Doubtless, one test which backed the principle is 'But For Test' used in Barnett's case. It is suggested that, perhaps the principle of causation will be less burdened to make 'Fairchild' and 'Barker' principle into a new category of law.27 Stringently speaking, the fact of the said case does not even fit in the law of negligence as there is a failure of proof on the balance of probabilities. As per academician T.Hill: "...Proof of causation should not be accepted on anything less than the balance of probabilities, as in common with all civil actions..."28 Notwithstanding that Compensation Act 2006 may have helped in a way to compensating the parties still it is far from the aim to ensure justice. So, commentator29 is of the view to establish a new tort after the novel case of Sienkiewicz v Grief (UK) Ltd [2009] as The 'Tort of Increase Risk in Personal Injury' with the threshold that, only similar fact like Fairchild with obstacles to prove under medical evidence and multiple possible defendants. The establishment of Fairchild principle perhaps purely on a pragmatic purpose that time, and maybe it is the time for some reform to make it sensible and justice sounded. So far, It appears that Lord Bingham is quite true as to in general scenario when dealing with personal injury cases, 'But For' Test is the finest test to be invoked simply because it put more weight on the standard of proof in the balance of probabilities. It may, however, sound sheepish as after all the assessment on which test dress the best in 'causation', the result don't seem to answer nor to give us a clearer impression on how it is better worked. Nonetheless, it is of the opinion that, law should reform the lawin accordance from time to time as the social needs differ since time immemorial until now. Hence, perhaps the idea of having a new tort is of a fruitful one. Even if it does not, maybe modifying causation is not the only route but to have a better test in 'remoteness'30. ...read more.

The above preview is unformatted text

This student written piece of work is one of many that can be found in our University Degree Tort Law section.

Found what you're looking for?

  • Start learning 29% faster today
  • 150,000+ documents available
  • Just £6.99 a month

Not the one? Search for your essay title...
  • Join over 1.2 million students every month
  • Accelerate your learning by 29%
  • Unlimited access from just £6.99 per month

See related essaysSee related essays

Related University Degree Tort Law essays

  1. A Critical Examination of the Concept of Breach of Duty of Care

    Notice his use of 'ought' and 'reasonably'. There is a large moral component to his test. It is not just about what can be foreseen, but about what 'ought' to be foreseen - These tests are of most use when the law is uncertain. These are concepts that judges use when deciding whether or not a duty of care ought to be recognised in new situations.

  2. To what difficulties had the use of a 'but-for' test of factual causation in ...

    that it is impossible to tell; the disease was due to the accumulation of dust over a number of years and whether the innocent cause was more to blame or the negligent one was a question that literally could not be answered.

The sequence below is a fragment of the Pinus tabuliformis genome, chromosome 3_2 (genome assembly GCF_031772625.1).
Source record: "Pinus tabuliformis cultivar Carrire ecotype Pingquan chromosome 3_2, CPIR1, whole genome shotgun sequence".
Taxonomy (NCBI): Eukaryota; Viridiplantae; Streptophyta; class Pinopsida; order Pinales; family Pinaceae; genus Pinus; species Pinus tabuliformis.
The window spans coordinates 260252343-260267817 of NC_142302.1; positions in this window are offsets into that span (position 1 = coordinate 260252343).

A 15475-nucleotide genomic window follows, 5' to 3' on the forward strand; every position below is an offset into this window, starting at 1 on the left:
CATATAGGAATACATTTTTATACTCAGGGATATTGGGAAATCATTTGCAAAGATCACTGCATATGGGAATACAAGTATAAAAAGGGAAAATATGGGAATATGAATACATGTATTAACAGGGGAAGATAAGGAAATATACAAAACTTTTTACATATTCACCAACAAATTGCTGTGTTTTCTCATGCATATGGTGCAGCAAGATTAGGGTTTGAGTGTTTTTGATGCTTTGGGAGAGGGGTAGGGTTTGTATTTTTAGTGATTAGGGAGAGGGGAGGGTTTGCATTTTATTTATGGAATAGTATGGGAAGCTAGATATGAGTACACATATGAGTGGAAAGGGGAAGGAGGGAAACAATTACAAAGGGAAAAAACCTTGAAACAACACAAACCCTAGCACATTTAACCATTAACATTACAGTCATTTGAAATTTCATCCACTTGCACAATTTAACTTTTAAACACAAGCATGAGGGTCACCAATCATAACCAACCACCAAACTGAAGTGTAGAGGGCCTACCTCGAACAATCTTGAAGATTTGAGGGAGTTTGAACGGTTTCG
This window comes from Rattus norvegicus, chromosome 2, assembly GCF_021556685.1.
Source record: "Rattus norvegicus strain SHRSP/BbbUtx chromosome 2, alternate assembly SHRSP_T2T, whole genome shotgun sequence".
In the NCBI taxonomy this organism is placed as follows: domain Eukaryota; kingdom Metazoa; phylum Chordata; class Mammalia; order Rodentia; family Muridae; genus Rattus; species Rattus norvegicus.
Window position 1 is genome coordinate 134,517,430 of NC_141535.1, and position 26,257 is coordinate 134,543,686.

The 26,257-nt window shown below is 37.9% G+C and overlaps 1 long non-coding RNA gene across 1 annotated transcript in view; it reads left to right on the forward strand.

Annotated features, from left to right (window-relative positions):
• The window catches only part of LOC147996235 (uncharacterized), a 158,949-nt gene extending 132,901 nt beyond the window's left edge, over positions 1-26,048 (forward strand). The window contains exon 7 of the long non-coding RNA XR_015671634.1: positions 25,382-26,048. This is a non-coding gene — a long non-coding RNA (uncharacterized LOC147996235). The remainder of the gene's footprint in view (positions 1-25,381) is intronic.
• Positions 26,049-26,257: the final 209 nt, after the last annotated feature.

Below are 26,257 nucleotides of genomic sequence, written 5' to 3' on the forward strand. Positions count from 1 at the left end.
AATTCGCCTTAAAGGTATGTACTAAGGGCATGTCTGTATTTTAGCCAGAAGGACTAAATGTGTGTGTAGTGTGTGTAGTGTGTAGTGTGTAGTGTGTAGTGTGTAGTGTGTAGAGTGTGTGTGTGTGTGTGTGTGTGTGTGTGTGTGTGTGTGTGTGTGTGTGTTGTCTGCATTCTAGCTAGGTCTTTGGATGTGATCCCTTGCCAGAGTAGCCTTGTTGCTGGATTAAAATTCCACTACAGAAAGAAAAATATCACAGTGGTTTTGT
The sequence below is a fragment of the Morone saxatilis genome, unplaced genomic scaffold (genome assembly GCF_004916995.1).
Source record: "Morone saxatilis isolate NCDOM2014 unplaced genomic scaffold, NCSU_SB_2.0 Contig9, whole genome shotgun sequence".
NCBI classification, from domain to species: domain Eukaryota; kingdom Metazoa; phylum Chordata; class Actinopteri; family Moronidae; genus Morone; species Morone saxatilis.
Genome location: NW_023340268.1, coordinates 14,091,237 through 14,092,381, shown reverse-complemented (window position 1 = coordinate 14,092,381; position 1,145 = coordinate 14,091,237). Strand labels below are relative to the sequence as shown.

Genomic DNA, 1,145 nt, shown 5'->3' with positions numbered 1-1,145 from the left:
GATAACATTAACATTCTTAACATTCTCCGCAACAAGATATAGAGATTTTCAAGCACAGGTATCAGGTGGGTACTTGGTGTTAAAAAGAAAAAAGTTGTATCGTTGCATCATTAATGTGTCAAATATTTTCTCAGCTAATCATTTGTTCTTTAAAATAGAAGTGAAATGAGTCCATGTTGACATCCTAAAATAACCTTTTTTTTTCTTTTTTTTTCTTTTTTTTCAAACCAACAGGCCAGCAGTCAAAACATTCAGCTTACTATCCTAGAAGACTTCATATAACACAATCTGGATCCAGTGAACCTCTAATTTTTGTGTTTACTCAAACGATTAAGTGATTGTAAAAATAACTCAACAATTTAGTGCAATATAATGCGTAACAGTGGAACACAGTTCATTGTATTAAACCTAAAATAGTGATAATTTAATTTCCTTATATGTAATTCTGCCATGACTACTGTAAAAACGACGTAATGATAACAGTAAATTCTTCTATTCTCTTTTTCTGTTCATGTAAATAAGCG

1. To succeed in a negligence action in tort, the claimant must prove three things

    Where one daughter had died and her other daughter and husband were covered in dirt and oil with cuts and bruises, and her son was screaming hysterically. She then suffered depression as a result of seeing the immediate aftermath. Mrs N is a secondary victim, because when she got there

  2. Torts: How Satisfactorily have the courts used the control devices of duty of care, ...

    terms of a contract cannot be easily translated into a duty of care. No duty can be owed on contractual rights alone. However, in cases of pure economic loss, the expansion of the tort of negligence evident in the Hedley Byrne criteria tells us that there can be a special relationship which is equivalent to contract.

  1. Causation and Remoteness.

    When the doctor was summoned, she had not appeared. This, she admitted was her negligence. However, she also said that even if she had appeared, she would not have applied 'intubation' which was perhaps the only way the deceased could have been saved. There was evidence that a responsible body of medical opinion would have done the same.

  2. Tort law. In order to pursue a successful claim of negligence, The claimant ...

    Although in some cases employer?s have to provide employees with competent colleagues, It states that Mr Carnell was doing is ?incompetent best?, so there for Mr Carnell lacked knowledge and skill in the job role he had been given. ?An employer owes a personal duty to his employees? according to Lord Herschell in the case Smith v baker [1891] AC.

  1. McLoughlin v OBrian [1983] AC 410, per Lord Bridge, at 441. Discuss the above ...

    [11] The defendant should reasonably foresee injuries to these groups but not necessarily to others such as siblings who would have to show evidence of their closeness. However, commenters namely Weir, believes that such requirement causes ?embarrassment? to claimants who face cross-examination on their closeness therefore creates contradiction by investigators

  2. Defamation Law: A Comparative Study of the US and the UK

    Cases like Milkovich v Lorain Journal[34] have made it easy to state opinion as a defence. The major difference, however, remains that the New York Times case made it so that practically speaking defamatory statements are considered true per se[35] and the burden of proving its falsity falls on the plaintiff.

  • Over 160,000 pieces
    of student written work
  • Annotated by
    experienced teachers
  • Ideas and feedback to
    improve your own work